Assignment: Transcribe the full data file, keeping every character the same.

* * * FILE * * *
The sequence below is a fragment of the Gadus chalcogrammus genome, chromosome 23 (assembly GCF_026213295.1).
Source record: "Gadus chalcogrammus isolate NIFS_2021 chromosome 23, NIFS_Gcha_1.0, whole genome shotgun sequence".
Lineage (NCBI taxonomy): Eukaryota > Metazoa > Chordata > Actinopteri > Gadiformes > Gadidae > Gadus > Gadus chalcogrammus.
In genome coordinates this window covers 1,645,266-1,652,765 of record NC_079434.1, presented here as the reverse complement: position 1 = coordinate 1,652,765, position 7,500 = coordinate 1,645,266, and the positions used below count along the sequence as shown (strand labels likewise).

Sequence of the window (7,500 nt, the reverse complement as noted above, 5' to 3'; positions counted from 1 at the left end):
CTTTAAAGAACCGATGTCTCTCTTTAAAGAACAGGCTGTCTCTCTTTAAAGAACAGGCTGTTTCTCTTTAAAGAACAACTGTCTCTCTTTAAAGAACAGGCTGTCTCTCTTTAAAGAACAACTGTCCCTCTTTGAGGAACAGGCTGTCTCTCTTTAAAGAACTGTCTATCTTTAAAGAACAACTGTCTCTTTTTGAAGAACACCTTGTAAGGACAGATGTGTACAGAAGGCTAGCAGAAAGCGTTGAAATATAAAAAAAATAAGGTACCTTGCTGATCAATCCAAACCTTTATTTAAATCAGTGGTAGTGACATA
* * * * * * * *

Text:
The sequence below is a fragment of the Gadus chalcogrammus genome, chromosome 23 (assembly GCF_026213295.1).
Source record: "Gadus chalcogrammus isolate NIFS_2021 chromosome 23, NIFS_Gcha_1.0, whole genome shotgun sequence".
Lineage (NCBI taxonomy): Eukaryota > Metazoa > Chordata > Actinopteri > Gadiformes > Gadidae > Gadus > Gadus chalcogrammus.
In genome coordinates this window covers 1,645,266-1,652,765 of record NC_079434.1, presented here as the reverse complement: position 1 = coordinate 1,652,765, position 7,500 = coordinate 1,645,266, and the positions used below count along the sequence as shown (strand labels likewise).

Sequence of the window (7,500 nt, the reverse complement as noted above, 5' to 3'; positions counted from 1 at the left end):
CTTTAAAGAACCGATGTCTCTCTTTAAAGAACAGGCTGTCTCTCTTTAAAGAACAGGCTGTTTCTCTTTAAAGAACAACTGTCTCTCTTTAAAGAACAGGCTGTCTCTCTTTAAAGAACAACTGTCCCTCTTTGAGGAACAGGCTGTCTCTCTTTAAAGAACTGTCTATCTTTAAAGAACAACTGTCTCTTTTTGAAGAACACCTTGTAAGGACAGATGTGTACAGAAGGCTAGCAGAAAGCGTTGAAATATAAAAAAAATAAGGTACCTTGCTGATCAATCCAAACCTTTATTTAAATCAGTGGTAGTGACATA